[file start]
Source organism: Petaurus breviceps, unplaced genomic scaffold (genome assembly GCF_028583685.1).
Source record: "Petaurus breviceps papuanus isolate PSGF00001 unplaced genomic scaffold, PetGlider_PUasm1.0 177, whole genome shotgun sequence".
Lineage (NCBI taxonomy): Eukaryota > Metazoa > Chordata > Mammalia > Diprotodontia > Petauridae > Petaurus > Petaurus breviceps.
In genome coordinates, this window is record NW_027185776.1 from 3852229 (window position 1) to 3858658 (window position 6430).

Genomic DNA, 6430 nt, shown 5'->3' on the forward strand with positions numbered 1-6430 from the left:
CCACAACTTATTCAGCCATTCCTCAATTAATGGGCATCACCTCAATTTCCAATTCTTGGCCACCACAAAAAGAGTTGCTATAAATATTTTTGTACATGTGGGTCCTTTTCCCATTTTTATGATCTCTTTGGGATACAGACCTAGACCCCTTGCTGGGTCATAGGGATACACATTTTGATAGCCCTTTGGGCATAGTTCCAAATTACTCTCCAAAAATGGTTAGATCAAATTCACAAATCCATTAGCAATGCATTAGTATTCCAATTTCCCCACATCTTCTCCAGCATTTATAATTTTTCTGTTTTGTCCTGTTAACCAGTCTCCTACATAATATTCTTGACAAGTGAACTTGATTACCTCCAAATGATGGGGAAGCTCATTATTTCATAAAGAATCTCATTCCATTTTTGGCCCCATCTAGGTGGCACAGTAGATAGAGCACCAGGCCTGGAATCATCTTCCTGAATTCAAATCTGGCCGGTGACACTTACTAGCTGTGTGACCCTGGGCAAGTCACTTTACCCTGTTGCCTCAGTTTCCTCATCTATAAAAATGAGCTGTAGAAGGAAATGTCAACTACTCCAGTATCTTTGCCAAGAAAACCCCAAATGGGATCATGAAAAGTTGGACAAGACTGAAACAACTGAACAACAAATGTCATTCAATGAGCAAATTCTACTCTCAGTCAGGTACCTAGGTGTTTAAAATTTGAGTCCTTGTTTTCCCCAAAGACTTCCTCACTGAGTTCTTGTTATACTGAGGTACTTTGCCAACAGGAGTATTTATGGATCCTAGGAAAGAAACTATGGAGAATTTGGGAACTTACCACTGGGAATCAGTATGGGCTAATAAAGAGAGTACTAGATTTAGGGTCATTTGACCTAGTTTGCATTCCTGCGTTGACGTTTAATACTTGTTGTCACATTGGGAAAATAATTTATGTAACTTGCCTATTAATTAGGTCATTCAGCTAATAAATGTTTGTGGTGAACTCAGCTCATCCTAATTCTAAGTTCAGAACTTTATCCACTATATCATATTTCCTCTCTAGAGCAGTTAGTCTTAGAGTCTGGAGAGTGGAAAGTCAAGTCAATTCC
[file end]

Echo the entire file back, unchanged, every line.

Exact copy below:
Source organism: Petaurus breviceps, unplaced genomic scaffold (genome assembly GCF_028583685.1).
Source record: "Petaurus breviceps papuanus isolate PSGF00001 unplaced genomic scaffold, PetGlider_PUasm1.0 177, whole genome shotgun sequence".
Lineage (NCBI taxonomy): Eukaryota > Metazoa > Chordata > Mammalia > Diprotodontia > Petauridae > Petaurus > Petaurus breviceps.
In genome coordinates, this window is record NW_027185776.1 from 3852229 (window position 1) to 3858658 (window position 6430).

Genomic DNA, 6430 nt, shown 5'->3' on the forward strand with positions numbered 1-6430 from the left:
CCACAACTTATTCAGCCATTCCTCAATTAATGGGCATCACCTCAATTTCCAATTCTTGGCCACCACAAAAAGAGTTGCTATAAATATTTTTGTACATGTGGGTCCTTTTCCCATTTTTATGATCTCTTTGGGATACAGACCTAGACCCCTTGCTGGGTCATAGGGATACACATTTTGATAGCCCTTTGGGCATAGTTCCAAATTACTCTCCAAAAATGGTTAGATCAAATTCACAAATCCATTAGCAATGCATTAGTATTCCAATTTCCCCACATCTTCTCCAGCATTTATAATTTTTCTGTTTTGTCCTGTTAACCAGTCTCCTACATAATATTCTTGACAAGTGAACTTGATTACCTCCAAATGATGGGGAAGCTCATTATTTCATAAAGAATCTCATTCCATTTTTGGCCCCATCTAGGTGGCACAGTAGATAGAGCACCAGGCCTGGAATCATCTTCCTGAATTCAAATCTGGCCGGTGACACTTACTAGCTGTGTGACCCTGGGCAAGTCACTTTACCCTGTTGCCTCAGTTTCCTCATCTATAAAAATGAGCTGTAGAAGGAAATGTCAACTACTCCAGTATCTTTGCCAAGAAAACCCCAAATGGGATCATGAAAAGTTGGACAAGACTGAAACAACTGAACAACAAATGTCATTCAATGAGCAAATTCTACTCTCAGTCAGGTACCTAGGTGTTTAAAATTTGAGTCCTTGTTTTCCCCAAAGACTTCCTCACTGAGTTCTTGTTATACTGAGGTACTTTGCCAACAGGAGTATTTATGGATCCTAGGAAAGAAACTATGGAGAATTTGGGAACTTACCACTGGGAATCAGTATGGGCTAATAAAGAGAGTACTAGATTTAGGGTCATTTGACCTAGTTTGCATTCCTGCGTTGACGTTTAATACTTGTTGTCACATTGGGAAAATAATTTATGTAACTTGCCTATTAATTAGGTCATTCAGCTAATAAATGTTTGTGGTGAACTCAGCTCATCCTAATTCTAAGTTCAGAACTTTATCCACTATATCATATTTCCTCTCTAGAGCAGTTAGTCTTAGAGTCTGGAGAGTGGAAAGTCAAGTCAATTCC